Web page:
I am working on a Kivy app for iOS and Android and need help with keeping the user persistently logged in, even after the app is closed or killed. I am using Parse to store user credentials.

I've already added an on_pause method to the App class, but this only keeps the user logged in if the app is closed but not killed. Is there a best practice for securely allowing persistent user login with Kivy, even after an app is killed?

Edit: I prefer a single Kivy solution that works for both an Android app and an iOS app, without the need to edit/add iOS or Android specific code.


Below is the code that we ended up using to store the login info, which employs Kivy's JsonStore. The credentials can also then be encrypted using Python encryption libraries.

from kivy.storage.jsonstore import JsonStore

from os.path import join

class AppScreen(ScreenManager):
    data_dir = App().user_data_dir
    store = JsonStore(join(data_dir, 'storage.json'))
    def login(self):
        username = self.login_username.text
        password = self.login_password.text
        AppScreen.store.put('credentials', username=username, password=password)

And this is the code to retrieve the credentials:

except KeyError:
    username = ""
    username = store.get('credentials')['username']

except KeyError:
    password = ""
    password = store.get('credentials')['password']

In the .kv file, the username and password TextInput widgets look like this:

    id: login_username
    text: root.username
    on_enter_key: root.login()

    id: login_password
    text: root.password
    on_enter_key: root.login()
  • did you use any python encription libraries? Would be really interested to see this. – PalimPalim Jun 30 '17 at 0:05

The answer is essentially that you must simply save the data somewhere. The details will depend on your requirements, and aren't specific to kivy - you can look up normal android or python practices.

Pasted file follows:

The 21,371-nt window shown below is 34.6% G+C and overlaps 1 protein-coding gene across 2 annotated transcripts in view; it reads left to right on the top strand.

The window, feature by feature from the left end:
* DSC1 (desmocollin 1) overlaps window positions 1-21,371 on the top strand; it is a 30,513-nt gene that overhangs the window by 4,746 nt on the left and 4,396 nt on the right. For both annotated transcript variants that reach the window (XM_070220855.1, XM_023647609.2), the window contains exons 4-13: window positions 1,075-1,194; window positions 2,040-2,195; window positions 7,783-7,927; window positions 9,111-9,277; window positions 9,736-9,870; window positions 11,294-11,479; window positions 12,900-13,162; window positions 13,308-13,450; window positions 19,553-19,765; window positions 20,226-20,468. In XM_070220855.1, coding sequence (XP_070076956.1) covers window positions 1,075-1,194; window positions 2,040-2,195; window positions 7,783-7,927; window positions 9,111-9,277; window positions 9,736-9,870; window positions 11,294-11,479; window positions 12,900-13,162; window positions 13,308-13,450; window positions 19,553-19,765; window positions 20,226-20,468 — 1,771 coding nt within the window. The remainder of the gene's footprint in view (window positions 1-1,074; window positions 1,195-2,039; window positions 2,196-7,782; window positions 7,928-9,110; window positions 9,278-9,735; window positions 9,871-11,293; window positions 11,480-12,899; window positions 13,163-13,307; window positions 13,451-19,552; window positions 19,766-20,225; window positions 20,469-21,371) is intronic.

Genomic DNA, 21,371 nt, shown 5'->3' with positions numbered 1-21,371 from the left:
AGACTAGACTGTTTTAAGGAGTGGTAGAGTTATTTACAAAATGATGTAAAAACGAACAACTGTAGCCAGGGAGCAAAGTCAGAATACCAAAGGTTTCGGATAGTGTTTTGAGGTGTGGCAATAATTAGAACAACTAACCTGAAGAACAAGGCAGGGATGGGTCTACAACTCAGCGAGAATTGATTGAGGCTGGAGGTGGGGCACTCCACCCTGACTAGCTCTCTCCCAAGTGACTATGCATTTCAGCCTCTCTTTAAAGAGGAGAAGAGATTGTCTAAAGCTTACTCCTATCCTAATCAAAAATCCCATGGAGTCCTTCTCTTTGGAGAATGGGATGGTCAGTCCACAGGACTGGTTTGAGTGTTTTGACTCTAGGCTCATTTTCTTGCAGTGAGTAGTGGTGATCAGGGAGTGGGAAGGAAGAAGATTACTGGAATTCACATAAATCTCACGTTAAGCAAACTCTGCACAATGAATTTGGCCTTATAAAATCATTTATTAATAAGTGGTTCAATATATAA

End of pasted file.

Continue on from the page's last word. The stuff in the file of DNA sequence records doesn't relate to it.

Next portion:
I'm not sure exactly what android guarantees about permissions, but storing stuff in your app directory (on the main partition, not 'external' storage) should be inaccessible to other apps, though anything with root can view them. You can use normal python tools if you want to encrypt the data, and manage your own kivy gui for getting a decryption key/password from the user.

  • For an iOS or Android app, can a .txt file be stored on a user's phone with their login credentials using user_data_dir in the on_pause method in the App class and then retrieved with on_resume? – mcastle Aug 5 '14 at 20:27
  • For android, yes. For ios, probably, but some things may be a bit different - I don't know much about ios. – inclement Aug 5 '14 at 21:06

You could use the application configuration for that

edit for the comment: basically, additionally to the normal def build(self): method you also add:

def build_config(self, config):
    config.setdefaults('login', {'username': '', 'password': ''})

then, in your build method you can do the following:

def build(self):
    config = self.config
    self.username = config.get('login', 'username')
    self.password = config.get('login', 'password')

now, after the user logged in successfully you just need to write the new username/password to the config:

self.config.set('login', 'username', input1)
self.config.set('login', 'password', input2)

Take in mind that this will save the password unencrypted. Perhaps you may want to add encryption for the password on your phone. It will save the files to /sdcard/<appname>.ini. So you should really encrypt it because everyone with access to the sdcard will be able to read it!

  • I know your answer is 4 years 11 months and 14 days ago, but using your suggested method of adding the password to the config file. Is the config file not visible in the /data/data/org.apptitle.appname/files/app path? Or is the config file saved in the .../files directory? – Hmerman6006 Jul 20 at 20:56

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